February 12th, 2013 posted by Kimberly Ripley

by Kimberly Ripley

teen singing All five of my children are musical. At various times throughout the day the sounds of electric guitars, drums, piano, flute, and crooning voices float through our home. Thrilled that each one chose to pursue an instrument, my husband and I provided lessons, sheet music, transportation to and from lessons, and replacement flutes every time Judy lost hers. We proudly attended recitals. One time I was even asked to write a review of a concert in which my eldest son was performing. Giddy with excitement over reviewing my own child, I arrived early at the hall where the performance was scheduled. Introducing myself to the school music director who had arranged the concert, I assured him I would plug the school in my article. “You must be so proud,” I said. “Your students have worked hard all year.” “They’ve done this on their own,” he told me. “They held rehearsals every day after school. It should be quite a surprise.” It was indeed. The first act was a young lady performing a beautiful aria. Her voice filled the hall with a resonance beyond her years. I snapped a picture of her elated parents with tears in their eyes. A trio performed next. Although not particularly gifted musically, they were all good sports and really gave the song their best. They filled the hall with a warm feeling of camaraderie. A rendition of a Tracy Chapman tune left the crowd believing the recording star had somehow slipped into the hall when no one was looking. The voice and style similarities were uncanny. I made a note to highlight this young woman in my article. At Intermission a light supper was served. The proceeds of the entire event would fund another event the music department hoped to attend. After dishes were cleared and coffee was poured, the audience was instructed to relax and enjoy their dessert along with the rest of the show. Through sinful bites of a brownie sundae I jotted notes and fiddled with my tape recorder. I knew that later I could replay the performances and add substance to my story. I wanted to sit back and give my undivided attention when my son and his friends presented their band’s debut. I hadn’t heard this particular band. Many of the groups he’d played in had practiced in our garage or shed, but this bunch had spent most of their rehearsal time at another boy’s house or in school. I hadn’t even met a couple of them. With one act to go, and no sundae left, my eyes and ears were fully tuned for a musical treat. Pushing “record” on the recorder I set it on the table and waited. A wiry little man introduced the next act. “And now, live from Portsmouth High, I’m happy to present Dirt!” “Dirt?” As the curtain opened I saw my handsome son remove the mic from its stand. His buddy Tom looked self-assured. The other two boys wore interesting clothing. One had a jacket full of nails. The other had multi-colored hair. That was okay. Wasn’t it? “Hi, everyone,” my son greeted the crowd. “Hey,” the rest of the band waved. “I’d like to dedicate this song to my parents. If it wasn’t for their help I’d never be where I am today.” I was near tears. The bass guitar and drums set the beat. Electric guitars chimed in with some sort of … noise? I’m not sure what it was, but it didn’t sound good. My son turned around, then lurched toward the audience and began screaming in a tortured voice. “When you come to my area, look out for bacteria!” This child was a former choirboy. He had the voice of an angel. Why was he screaming? “Bacteria! Bacteria! When you come to my area!” At that moment I wanted to fall off my chair and slither away like a snake. What I had expected to be a mother’s proud moment was a nightmare. And I still had to go home and write the review! When the show ended the music director congratulated parents on their children’s wonderful performances. I got a cold hard stare. My son wrapped his arms around me in a big bear hug, obviously pleased with their display. “So, what did you think?” he asked. “It was great,” I lied. With the publication of that review I learned one major advantage of using a pen name.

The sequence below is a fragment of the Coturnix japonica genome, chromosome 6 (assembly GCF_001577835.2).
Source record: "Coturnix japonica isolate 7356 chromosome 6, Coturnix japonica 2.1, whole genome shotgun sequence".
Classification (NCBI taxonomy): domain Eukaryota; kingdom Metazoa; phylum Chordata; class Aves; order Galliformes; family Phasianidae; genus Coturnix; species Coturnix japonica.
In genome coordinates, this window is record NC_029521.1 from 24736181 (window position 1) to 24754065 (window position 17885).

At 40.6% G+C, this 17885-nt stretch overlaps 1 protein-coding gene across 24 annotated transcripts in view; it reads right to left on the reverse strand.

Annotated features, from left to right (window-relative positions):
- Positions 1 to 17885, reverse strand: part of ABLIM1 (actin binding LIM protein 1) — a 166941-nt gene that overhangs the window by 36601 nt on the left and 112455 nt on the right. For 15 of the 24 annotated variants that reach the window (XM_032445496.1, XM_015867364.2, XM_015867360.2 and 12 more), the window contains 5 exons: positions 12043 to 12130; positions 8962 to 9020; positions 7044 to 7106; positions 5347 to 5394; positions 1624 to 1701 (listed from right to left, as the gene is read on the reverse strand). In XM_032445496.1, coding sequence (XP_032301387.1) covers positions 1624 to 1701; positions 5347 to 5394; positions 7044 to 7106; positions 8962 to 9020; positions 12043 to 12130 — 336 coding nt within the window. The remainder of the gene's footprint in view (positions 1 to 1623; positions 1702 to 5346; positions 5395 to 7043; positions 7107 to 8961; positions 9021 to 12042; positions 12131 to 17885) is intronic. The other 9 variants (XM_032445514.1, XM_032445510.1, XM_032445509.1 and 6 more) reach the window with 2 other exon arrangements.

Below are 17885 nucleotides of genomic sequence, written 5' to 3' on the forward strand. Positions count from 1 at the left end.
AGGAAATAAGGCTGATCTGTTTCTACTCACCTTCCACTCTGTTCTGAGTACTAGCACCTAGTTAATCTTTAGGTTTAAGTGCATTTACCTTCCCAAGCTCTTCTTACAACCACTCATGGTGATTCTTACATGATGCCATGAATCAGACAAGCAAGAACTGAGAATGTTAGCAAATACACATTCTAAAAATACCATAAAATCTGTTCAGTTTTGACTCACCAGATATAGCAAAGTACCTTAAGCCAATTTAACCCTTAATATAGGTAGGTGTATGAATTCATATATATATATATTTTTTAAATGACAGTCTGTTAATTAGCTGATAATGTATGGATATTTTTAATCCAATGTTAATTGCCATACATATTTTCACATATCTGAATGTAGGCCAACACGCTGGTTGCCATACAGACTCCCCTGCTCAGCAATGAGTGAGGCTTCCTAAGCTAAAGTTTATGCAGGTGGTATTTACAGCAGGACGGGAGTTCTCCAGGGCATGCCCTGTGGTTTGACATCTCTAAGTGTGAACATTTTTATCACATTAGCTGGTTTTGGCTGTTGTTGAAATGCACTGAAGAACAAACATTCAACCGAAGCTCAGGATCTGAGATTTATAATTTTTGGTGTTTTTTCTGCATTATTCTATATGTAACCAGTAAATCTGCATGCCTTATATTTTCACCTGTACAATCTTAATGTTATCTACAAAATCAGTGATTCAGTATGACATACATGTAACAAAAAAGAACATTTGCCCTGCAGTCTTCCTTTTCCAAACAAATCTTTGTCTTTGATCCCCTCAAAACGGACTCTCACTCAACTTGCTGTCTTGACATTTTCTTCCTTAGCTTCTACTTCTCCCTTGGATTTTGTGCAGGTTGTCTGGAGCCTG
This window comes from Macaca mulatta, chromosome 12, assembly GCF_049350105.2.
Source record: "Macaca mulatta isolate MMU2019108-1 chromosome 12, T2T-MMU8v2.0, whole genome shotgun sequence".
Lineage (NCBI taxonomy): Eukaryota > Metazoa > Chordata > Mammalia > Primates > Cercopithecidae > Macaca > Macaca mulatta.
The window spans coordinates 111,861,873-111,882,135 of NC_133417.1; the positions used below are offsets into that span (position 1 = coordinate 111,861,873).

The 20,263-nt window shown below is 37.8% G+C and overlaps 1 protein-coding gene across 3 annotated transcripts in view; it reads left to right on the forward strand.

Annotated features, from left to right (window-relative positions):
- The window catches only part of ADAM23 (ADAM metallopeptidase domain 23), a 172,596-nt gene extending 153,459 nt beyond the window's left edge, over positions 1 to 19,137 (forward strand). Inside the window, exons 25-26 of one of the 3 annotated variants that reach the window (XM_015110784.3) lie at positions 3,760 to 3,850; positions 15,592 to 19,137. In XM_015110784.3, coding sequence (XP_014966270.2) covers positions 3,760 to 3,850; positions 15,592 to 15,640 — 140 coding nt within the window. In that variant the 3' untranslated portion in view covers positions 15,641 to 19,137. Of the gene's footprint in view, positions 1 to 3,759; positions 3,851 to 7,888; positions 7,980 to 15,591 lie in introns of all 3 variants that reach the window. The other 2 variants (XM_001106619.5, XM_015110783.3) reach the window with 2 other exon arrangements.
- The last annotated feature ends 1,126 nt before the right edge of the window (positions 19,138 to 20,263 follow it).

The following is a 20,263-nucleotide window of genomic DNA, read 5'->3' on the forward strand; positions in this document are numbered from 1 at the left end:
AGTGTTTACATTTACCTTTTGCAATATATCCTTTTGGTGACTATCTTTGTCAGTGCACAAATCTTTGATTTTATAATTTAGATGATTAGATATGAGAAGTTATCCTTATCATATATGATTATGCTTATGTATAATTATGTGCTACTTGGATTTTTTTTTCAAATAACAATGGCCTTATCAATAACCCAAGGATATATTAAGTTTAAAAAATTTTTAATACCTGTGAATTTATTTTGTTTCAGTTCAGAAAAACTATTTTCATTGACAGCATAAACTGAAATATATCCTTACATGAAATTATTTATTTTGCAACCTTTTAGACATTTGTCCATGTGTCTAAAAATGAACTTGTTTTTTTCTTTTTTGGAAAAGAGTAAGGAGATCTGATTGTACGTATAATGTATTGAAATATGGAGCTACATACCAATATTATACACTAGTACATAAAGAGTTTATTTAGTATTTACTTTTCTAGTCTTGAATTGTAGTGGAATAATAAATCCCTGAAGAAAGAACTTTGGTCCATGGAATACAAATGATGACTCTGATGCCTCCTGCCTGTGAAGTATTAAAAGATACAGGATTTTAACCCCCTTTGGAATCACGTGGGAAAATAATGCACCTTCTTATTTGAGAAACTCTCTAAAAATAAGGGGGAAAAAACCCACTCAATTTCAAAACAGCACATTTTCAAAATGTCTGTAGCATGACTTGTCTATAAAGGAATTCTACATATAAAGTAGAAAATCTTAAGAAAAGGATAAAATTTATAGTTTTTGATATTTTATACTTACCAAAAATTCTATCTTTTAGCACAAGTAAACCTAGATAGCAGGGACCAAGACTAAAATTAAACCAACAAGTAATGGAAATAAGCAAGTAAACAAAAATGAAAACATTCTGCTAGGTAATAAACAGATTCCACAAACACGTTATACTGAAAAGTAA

Recommended Reading:

A comic survival guide to being a parent of teenage daughters, Bruce Cameron’s book started life in 1995 as a wildly, and accidentally, successful Internet column. In short, sharply observed vignettes, he touches a middle-aged-male nerve by describing the rage and bewilderment of having little girls turn into teenage monsters, but every complaint is punctured by a self-deprecating regular-guy-in-a-mad-world irony. There are helpful hints (or rather, unhelpful ones, because Cameron admits that nothing will make any difference) for coping with the telephone, clothes, parties, car you used to own, and boyfriend you don’t want her to hang around with.

Kimberly Ripley (1 Posts)

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Cindy Rowe
Cindy Rowe (7 Posts)

Cindy Rowe is the owner/editor of Crazylou Creations blog. On the blog, you will find a little bit of crazy, and a whole lot of fun! As a FT working mother, she still finds time to create crafts, play around in the kitchen, plan parties and exercise. You'll find all of this and more on her blog!

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